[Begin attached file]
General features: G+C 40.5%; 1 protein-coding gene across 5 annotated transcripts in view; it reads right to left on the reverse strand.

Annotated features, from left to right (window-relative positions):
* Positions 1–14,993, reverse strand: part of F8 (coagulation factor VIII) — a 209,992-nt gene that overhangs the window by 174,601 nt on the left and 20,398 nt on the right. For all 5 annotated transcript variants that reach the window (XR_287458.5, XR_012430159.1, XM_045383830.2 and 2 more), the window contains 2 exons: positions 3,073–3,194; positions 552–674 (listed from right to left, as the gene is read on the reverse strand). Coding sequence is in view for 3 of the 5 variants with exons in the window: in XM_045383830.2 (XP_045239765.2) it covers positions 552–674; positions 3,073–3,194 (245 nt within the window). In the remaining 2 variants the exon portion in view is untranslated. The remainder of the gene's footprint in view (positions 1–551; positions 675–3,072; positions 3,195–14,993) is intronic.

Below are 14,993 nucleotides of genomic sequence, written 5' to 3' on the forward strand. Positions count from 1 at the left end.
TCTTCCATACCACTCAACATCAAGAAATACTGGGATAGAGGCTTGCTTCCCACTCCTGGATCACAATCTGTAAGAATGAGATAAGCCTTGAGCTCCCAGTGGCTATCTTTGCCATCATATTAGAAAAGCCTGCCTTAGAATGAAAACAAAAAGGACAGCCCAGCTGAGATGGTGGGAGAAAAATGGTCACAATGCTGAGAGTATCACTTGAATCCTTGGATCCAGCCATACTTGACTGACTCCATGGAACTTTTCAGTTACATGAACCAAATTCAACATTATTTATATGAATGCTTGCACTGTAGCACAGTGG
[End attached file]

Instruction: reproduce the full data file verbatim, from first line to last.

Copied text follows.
General features: G+C 40.5%; 1 protein-coding gene across 5 annotated transcripts in view; it reads right to left on the reverse strand.

Annotated features, from left to right (window-relative positions):
* Positions 1–14,993, reverse strand: part of F8 (coagulation factor VIII) — a 209,992-nt gene that overhangs the window by 174,601 nt on the left and 20,398 nt on the right. For all 5 annotated transcript variants that reach the window (XR_287458.5, XR_012430159.1, XM_045383830.2 and 2 more), the window contains 2 exons: positions 3,073–3,194; positions 552–674 (listed from right to left, as the gene is read on the reverse strand). Coding sequence is in view for 3 of the 5 variants with exons in the window: in XM_045383830.2 (XP_045239765.2) it covers positions 552–674; positions 3,073–3,194 (245 nt within the window). In the remaining 2 variants the exon portion in view is untranslated. The remainder of the gene's footprint in view (positions 1–551; positions 675–3,072; positions 3,195–14,993) is intronic.

Below are 14,993 nucleotides of genomic sequence, written 5' to 3' on the forward strand. Positions count from 1 at the left end.
TCTTCCATACCACTCAACATCAAGAAATACTGGGATAGAGGCTTGCTTCCCACTCCTGGATCACAATCTGTAAGAATGAGATAAGCCTTGAGCTCCCAGTGGCTATCTTTGCCATCATATTAGAAAAGCCTGCCTTAGAATGAAAACAAAAAGGACAGCCCAGCTGAGATGGTGGGAGAAAAATGGTCACAATGCTGAGAGTATCACTTGAATCCTTGGATCCAGCCATACTTGACTGACTCCATGGAACTTTTCAGTTACATGAACCAAATTCAACATTATTTATATGAATGCTTGCACTGTAGCACAGTGG